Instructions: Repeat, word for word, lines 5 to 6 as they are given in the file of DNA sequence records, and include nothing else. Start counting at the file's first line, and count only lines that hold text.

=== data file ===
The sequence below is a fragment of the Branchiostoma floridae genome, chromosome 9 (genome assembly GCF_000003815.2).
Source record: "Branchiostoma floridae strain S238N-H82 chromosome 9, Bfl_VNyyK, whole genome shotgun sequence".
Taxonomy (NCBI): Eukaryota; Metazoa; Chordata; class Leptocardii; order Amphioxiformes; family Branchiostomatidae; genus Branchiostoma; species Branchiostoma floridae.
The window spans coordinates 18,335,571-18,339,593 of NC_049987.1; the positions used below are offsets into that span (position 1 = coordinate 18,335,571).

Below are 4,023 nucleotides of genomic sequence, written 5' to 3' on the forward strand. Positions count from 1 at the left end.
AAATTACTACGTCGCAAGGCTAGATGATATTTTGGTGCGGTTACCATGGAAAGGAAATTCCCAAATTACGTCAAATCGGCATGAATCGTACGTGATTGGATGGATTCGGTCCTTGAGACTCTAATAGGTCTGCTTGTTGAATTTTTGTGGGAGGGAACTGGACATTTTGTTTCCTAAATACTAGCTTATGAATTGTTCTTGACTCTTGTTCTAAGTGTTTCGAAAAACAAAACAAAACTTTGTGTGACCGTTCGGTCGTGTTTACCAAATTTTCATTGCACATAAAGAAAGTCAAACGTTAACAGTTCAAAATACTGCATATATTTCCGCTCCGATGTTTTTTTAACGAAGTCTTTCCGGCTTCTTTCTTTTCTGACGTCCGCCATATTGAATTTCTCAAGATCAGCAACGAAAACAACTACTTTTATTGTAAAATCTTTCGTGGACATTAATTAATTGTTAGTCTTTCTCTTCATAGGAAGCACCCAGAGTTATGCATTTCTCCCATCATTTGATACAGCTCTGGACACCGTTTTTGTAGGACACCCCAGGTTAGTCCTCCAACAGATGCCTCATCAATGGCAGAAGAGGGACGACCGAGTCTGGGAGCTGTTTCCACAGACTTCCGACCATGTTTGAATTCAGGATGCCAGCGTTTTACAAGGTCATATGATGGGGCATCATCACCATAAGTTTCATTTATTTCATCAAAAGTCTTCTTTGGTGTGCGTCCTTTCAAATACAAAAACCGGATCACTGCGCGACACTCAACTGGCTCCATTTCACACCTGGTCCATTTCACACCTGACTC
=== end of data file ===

Below are 4,023 nucleotides of genomic sequence, written 5' to 3' on the forward strand. Positions count from 1 at the left end.
AAATTACTACGTCGCAAGGCTAGATGATATTTTGGTGCGGTTACCATGGAAAGGAAATTCCCAAATTACGTCAAATCGGCATGAATCGTACGTGATTGGATGGATTCGGTCCTTGAGACTCTAATAGGTCTGCTTGTTGAATTTTTGTGGGAGGGAACTGGACATTTTGTTTCCTAAATACTAGCTTATGAATTGTTCTTGACTCTTGTTCTAAGTGTTTCGAAAAACAAAACAAAACTTTGTGTGACCGTTCGGTCGTGTTTACCAAATTTTCATTGCACATAAAGAAAGTCAAACGTTAACAGTTCAAAATACTGCATATATTTCCGCTCCGATGTTTTTTTAACGAAGTCTTTCCGGCTTCTTTCTTTTCTGACGTCCGCCATATTGAATTTCTCAAGATCAGCAACGAAAACAACTACTTTTATTGTAAAATCTTTCGTGGACATTAATTAATTGTTAGTCTTTCTCTTCATAGGAAGCACCCAGAGTTATGCATTTCTCCCATCATTTGATACAGCTCTGGACACCGTTTTTGTAGGACACCCCAGGTTAGTCCTCCAACAGATGCCTCATCAATGGCAGAAGAGGGACGACCGAGTCTGGGAGCTGTTTCCACAGACTTCCGACCATGTTTGAATTCAGGATGCCAGCGTTTTACAAGGTCATATGATGGGGCATCATCACCATAAGTTTCATTTATTTCATCAAAAGTCTTCTTTGGTGTGCGTCCTTTCAAATACAAAAACCGGATCACTGCGCGACACTCAACTGGCTCCATTTCACACCTGGTCCATTTCACACCTGACTC